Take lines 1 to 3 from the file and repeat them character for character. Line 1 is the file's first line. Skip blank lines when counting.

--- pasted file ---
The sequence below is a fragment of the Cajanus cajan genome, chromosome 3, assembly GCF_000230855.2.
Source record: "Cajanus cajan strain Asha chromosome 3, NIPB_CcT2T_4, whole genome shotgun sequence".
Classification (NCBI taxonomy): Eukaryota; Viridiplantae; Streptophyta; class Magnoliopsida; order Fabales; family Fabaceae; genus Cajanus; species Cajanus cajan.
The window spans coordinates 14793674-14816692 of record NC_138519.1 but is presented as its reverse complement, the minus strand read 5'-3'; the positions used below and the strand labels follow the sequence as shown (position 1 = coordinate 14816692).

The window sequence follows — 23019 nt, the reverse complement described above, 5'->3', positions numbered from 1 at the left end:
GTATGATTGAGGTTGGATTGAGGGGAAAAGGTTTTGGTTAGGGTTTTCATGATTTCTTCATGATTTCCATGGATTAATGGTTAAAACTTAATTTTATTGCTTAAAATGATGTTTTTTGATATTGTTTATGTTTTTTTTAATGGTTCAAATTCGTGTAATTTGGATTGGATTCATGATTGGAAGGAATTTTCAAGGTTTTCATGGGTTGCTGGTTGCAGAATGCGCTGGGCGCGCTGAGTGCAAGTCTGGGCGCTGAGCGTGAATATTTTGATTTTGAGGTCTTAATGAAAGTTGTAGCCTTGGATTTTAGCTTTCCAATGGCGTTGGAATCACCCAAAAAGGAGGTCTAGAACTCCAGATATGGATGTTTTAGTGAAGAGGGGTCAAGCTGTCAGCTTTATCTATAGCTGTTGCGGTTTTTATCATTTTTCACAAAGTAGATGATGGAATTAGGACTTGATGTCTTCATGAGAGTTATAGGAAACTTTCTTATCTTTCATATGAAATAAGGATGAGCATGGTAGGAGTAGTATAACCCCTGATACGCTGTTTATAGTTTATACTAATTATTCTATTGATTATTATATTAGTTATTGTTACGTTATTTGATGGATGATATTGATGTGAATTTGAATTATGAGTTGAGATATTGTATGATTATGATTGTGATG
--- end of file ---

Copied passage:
The sequence below is a fragment of the Cajanus cajan genome, chromosome 3, assembly GCF_000230855.2.
Source record: "Cajanus cajan strain Asha chromosome 3, NIPB_CcT2T_4, whole genome shotgun sequence".
Classification (NCBI taxonomy): Eukaryota; Viridiplantae; Streptophyta; class Magnoliopsida; order Fabales; family Fabaceae; genus Cajanus; species Cajanus cajan.